Students find it’s good to talk at great debate on big issues of the day
THE seats of Solihull’s council chamber were given over to a rather younger crowd than usual, when the venue hosted its inaugural sixth form debating competition.
Teams of teenagers from around the borough wrestled with questions including whether to make voting compulsory and if social media was an effective platform for political discussion.
In the grand final, last Friday afternoon, students locked horns over one of the most vexing questions facing politicians today – should Britain have a second referendum on Brexit?
Solihull School edged John Henry Newman Catholic College to win the deciding clash and clinch the title in what is hoped will become an annual competition.
The contest was organised by the council to coincide with Local Democracy Week and aimed to engage young people in some of the real- life debates raging in the corridors of power, which could have implications for decades to come. The winning team were Thomas Williams, aged 17, Oliver Rooney, 17, and Georgina Hart, 16, who said they spent a lunchtime each week preparing their arguments and discussing ideas.
One of the issues dealt with earlier in the afternoon was whether the voting age should be reduced, with more than a million 16 to 17- year- olds currently unable to cast a ballot paper. Did the team think it would make a difference?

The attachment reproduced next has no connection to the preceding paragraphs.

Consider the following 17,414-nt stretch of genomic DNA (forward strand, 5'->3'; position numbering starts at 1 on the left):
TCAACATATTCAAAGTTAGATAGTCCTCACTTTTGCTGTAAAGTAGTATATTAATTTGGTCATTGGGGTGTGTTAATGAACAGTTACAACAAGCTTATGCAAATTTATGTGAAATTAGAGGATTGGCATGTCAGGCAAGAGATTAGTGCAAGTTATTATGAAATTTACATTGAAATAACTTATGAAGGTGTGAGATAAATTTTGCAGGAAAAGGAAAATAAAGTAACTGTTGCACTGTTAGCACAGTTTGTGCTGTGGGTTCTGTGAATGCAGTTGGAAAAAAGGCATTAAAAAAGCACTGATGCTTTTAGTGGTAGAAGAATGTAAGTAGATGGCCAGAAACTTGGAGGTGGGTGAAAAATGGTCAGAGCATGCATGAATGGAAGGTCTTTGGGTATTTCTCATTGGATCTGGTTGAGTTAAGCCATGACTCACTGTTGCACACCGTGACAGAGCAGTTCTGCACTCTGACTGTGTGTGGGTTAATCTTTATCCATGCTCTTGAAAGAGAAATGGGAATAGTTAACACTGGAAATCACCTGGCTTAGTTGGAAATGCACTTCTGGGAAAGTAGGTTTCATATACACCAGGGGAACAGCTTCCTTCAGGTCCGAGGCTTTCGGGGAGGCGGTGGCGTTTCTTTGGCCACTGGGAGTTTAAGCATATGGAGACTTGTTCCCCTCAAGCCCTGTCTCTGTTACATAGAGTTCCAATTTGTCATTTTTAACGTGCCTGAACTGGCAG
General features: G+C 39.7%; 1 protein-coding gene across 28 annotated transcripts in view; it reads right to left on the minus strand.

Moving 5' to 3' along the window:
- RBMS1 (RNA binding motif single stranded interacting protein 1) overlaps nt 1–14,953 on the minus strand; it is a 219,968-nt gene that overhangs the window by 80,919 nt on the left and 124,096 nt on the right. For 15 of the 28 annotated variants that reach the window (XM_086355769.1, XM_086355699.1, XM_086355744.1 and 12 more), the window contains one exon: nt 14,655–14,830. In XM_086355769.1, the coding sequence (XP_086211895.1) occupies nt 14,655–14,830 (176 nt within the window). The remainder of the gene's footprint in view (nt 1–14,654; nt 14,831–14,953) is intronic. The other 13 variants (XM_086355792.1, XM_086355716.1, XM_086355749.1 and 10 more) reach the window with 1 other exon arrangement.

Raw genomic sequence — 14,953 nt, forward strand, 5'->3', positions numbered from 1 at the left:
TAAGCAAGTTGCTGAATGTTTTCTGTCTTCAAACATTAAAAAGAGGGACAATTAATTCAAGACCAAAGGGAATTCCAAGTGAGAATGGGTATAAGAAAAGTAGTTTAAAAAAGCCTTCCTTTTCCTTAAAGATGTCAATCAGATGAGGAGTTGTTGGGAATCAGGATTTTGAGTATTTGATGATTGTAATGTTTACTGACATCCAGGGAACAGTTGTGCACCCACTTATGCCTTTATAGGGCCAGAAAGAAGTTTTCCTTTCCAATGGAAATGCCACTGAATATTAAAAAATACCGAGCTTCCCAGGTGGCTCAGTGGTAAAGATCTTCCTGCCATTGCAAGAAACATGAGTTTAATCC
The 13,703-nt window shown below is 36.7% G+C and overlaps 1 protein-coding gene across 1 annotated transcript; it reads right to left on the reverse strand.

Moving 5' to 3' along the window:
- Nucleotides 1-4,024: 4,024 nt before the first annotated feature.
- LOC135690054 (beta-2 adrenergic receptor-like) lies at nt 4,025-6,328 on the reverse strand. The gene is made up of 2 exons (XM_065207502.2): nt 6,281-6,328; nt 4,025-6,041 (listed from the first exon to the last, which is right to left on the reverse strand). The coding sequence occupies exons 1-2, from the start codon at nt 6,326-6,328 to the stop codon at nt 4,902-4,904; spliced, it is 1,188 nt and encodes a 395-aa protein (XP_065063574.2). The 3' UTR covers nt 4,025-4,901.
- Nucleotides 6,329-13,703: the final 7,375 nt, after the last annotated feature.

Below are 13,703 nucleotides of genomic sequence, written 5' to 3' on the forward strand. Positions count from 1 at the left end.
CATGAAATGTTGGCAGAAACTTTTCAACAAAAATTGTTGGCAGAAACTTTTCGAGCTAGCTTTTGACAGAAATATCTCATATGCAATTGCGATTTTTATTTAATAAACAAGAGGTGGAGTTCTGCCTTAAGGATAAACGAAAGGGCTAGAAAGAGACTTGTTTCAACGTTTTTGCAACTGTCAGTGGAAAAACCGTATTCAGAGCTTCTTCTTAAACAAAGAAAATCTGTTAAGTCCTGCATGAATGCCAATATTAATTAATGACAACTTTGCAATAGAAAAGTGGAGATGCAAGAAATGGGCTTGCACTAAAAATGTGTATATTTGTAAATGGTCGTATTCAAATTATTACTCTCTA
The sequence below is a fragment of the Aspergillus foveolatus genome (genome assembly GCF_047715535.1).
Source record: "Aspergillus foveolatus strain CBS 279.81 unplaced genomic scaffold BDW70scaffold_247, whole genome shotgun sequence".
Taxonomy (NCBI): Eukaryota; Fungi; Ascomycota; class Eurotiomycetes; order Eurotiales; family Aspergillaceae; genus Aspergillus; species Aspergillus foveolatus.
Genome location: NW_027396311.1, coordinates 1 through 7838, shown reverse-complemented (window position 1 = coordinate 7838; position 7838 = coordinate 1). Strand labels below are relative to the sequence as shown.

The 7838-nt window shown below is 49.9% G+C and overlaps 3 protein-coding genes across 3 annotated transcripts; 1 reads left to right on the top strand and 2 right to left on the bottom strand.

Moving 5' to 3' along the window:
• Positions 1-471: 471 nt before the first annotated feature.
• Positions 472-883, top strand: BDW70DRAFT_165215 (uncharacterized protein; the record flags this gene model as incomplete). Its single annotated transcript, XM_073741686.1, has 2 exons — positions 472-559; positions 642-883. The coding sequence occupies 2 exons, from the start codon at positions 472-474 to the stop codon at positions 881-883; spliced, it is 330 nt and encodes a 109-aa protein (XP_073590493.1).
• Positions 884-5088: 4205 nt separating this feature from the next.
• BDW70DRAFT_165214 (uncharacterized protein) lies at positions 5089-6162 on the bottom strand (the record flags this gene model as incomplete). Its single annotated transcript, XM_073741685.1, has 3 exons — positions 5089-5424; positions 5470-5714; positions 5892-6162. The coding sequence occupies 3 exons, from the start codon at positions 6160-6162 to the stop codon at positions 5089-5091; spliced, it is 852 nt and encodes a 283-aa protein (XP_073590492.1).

“I don’t think it would have as big an impact as people would think but it does seem logical,” said Oliver.
“Because where it’s happened in countries it’s been remarkably successful and certainly gets people involved from a young age and possibly it’s going to make them more likely to vote for the rest of their lives.”
The group were also asked how important they thought it was for people of their age- group to get involved in the types of discussions to have taken place in the chamber.
Georgina said: “I think it’s quite impor- tant that young people engage more in politics because it does affect us and it will affect us more.
“Especially when you look at things like Brexit and that’s our future, so I think it’s important that we all know what’s going on and we’re more likely to be politically engaged in the future.
“I think also we need a fresh perspective on things.”
Baroness Lorely Burt, Solihull’s former MP and a member of the debate’s judging panel, said it was hugely important that this age group had their say.
“What heartened me from the debate is the passion that the young people felt.”
She believed that their generation had switched on to issues as a result of recent events.
“The Brexit referendum made them realise that there’s a lot at stake,” she said.
Certificates were presented to all the teams who took part by Solihull Mayor Flo Nash, and Solihull’s current MP, Julian Knight.
The winners received a shield which they will hold until the next debate.
Solihull Schools debating team Oliver Rooney, Thomas Williams and Georgina Hart, with the Mayor of Solihull, Flo Nash, Baroness Lorely Burt, Councillor Andy Mackiewicz and Phil Leivers, the council’s assistant director for learning and achievement